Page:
How closely do you pay attention to the permissions your apps request? If you're dealing with software from a developer you're not familiar with, maybe you'll give them a close look, making sure the app's not overtly up to anything shady, but do you put apps from major companies under the same magnifying glass? Twitter's in the news today because of some new behavior coming to its app on both Android and iOS, wherein it looks beyond its own borders to check out what other programs you have running on your phone. Why the heck is an app like Twitter doing something like that, and should you ...

    Share
    Read On
  • by |

    Personal privacy and device security are two ever-important concerns in an increasingly digital world. Where there is personal, private, and potentially important information being stored, there is always someone out there who seeks to use it for personal gain. Harmless or not, keeping your information and devices locked down is never a bad idea. It's always smart to keep wandering eyes out of your sensitive information, even if you have nothing to hide. Fortunately, there is an increasing number of ways to beef up security your mobile devices. Most of the security measures are ...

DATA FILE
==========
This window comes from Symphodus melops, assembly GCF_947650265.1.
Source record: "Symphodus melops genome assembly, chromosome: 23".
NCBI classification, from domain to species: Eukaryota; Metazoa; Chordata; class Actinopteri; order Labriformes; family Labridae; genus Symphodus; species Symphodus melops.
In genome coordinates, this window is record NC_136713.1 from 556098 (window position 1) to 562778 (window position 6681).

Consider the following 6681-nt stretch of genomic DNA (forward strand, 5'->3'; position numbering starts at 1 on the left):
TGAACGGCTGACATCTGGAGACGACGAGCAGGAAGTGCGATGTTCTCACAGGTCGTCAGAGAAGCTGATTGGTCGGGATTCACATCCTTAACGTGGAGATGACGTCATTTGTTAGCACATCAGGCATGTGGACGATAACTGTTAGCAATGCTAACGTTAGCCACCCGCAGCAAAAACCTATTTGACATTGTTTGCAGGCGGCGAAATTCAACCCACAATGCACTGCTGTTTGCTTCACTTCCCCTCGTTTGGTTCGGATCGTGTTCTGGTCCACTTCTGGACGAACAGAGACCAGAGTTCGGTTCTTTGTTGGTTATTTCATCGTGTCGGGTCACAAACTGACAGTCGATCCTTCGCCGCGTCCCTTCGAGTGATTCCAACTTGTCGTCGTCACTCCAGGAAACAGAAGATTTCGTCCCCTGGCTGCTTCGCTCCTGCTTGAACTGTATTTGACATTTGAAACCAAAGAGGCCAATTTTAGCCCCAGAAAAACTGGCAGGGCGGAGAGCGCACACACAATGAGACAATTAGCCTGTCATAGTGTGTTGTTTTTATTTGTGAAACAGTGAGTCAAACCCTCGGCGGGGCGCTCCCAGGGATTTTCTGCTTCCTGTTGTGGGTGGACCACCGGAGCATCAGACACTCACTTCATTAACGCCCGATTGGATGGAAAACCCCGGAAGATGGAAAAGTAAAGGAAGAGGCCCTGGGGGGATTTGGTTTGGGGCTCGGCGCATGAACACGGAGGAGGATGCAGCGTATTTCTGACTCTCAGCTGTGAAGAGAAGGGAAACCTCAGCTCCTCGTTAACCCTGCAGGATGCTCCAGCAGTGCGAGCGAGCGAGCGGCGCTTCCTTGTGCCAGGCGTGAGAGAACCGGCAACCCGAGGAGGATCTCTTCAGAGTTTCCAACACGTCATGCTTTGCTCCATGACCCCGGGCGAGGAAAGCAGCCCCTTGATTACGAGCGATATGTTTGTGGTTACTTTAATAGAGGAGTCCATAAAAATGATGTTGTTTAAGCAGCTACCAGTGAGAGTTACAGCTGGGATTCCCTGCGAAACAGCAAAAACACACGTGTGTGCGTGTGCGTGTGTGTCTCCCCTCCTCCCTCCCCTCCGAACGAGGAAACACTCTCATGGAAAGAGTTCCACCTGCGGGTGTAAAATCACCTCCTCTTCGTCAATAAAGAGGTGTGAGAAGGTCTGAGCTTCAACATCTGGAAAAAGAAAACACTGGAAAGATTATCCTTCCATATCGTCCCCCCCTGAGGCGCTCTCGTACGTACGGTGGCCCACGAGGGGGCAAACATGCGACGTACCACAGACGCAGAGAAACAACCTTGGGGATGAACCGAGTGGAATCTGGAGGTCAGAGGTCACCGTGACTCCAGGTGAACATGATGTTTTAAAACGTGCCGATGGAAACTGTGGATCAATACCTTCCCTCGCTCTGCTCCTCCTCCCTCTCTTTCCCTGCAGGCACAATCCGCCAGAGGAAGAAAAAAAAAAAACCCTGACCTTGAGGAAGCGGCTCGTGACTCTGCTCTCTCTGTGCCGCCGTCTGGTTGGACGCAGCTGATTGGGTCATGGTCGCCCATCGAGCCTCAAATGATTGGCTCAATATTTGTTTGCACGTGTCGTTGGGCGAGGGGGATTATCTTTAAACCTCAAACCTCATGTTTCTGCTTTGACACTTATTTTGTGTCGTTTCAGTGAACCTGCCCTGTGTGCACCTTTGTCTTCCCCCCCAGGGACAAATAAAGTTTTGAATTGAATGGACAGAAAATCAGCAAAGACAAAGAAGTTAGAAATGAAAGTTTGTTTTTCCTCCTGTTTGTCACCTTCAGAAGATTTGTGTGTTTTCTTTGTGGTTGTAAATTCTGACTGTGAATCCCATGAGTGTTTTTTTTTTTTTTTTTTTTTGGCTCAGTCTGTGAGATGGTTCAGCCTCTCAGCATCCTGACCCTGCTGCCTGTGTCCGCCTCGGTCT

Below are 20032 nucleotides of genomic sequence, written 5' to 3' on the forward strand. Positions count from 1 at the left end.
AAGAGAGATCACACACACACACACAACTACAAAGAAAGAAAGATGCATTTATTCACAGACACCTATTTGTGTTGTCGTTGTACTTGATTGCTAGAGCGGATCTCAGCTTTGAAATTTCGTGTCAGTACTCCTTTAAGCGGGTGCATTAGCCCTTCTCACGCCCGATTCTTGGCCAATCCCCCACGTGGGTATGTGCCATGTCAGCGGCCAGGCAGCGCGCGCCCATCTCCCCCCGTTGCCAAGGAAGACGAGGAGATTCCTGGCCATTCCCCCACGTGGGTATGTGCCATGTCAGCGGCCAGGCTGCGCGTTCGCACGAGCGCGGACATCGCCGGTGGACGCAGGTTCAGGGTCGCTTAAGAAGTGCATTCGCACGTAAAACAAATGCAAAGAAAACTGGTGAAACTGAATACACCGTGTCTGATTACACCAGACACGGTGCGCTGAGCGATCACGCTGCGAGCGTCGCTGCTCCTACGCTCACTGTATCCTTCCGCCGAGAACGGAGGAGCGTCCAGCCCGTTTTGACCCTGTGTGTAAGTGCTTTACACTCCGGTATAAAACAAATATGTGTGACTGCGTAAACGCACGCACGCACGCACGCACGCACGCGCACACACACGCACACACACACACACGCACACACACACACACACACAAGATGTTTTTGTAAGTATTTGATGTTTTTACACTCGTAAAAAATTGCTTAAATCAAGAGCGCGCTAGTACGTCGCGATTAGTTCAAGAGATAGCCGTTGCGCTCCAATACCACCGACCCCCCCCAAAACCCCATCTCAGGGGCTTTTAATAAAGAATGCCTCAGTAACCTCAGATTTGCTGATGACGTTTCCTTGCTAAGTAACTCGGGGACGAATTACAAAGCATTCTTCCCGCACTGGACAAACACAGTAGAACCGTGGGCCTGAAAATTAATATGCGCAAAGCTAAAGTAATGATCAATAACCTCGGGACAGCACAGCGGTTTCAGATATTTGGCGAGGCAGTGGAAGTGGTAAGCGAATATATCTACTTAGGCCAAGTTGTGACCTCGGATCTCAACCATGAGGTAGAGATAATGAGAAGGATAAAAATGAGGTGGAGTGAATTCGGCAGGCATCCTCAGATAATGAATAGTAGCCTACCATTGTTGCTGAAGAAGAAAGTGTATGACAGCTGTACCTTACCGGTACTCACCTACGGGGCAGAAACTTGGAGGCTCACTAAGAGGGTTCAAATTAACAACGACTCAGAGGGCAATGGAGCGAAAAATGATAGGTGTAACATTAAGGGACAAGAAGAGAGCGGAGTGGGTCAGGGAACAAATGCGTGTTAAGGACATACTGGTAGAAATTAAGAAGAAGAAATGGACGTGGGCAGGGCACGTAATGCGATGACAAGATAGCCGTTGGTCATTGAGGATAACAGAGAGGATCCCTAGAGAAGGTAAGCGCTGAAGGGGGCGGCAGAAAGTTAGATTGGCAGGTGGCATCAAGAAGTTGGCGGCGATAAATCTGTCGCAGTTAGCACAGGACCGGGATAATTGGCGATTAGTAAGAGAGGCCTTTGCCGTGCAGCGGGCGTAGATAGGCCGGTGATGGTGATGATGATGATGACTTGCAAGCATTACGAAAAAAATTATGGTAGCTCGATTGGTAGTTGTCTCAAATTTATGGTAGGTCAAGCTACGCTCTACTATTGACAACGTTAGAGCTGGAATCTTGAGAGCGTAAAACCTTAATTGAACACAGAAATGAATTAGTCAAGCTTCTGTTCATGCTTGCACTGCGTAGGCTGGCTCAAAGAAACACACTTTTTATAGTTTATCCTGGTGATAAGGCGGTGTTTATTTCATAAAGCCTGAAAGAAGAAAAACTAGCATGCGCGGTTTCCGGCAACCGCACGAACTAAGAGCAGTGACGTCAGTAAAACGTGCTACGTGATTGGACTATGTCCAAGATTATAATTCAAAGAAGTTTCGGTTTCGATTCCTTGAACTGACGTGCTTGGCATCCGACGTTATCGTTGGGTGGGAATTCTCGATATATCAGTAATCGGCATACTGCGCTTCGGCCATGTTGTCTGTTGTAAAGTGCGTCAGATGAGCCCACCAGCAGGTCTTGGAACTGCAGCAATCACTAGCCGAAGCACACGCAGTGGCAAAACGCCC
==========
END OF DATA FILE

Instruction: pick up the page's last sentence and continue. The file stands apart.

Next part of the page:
Share
    Read On
  • by |

    We've spent the last week or so talking about smartphone security and how the privacy-centric Blackphone can help keep your communications as well as your data private. We've looked at all the technical stuff that's going on to keep you secure, as well as given it our full hands-on review treatment. But what if you don't have a Blackphone? If you're running (virtually) any Android-powered smartphone or tablet, you're in luck! Here are three Android security tips that will improve your security and privacy right now! 1. Encrypt Not long ago we heard of people buying old smartphones and ...

    Share
    Read On
  • by |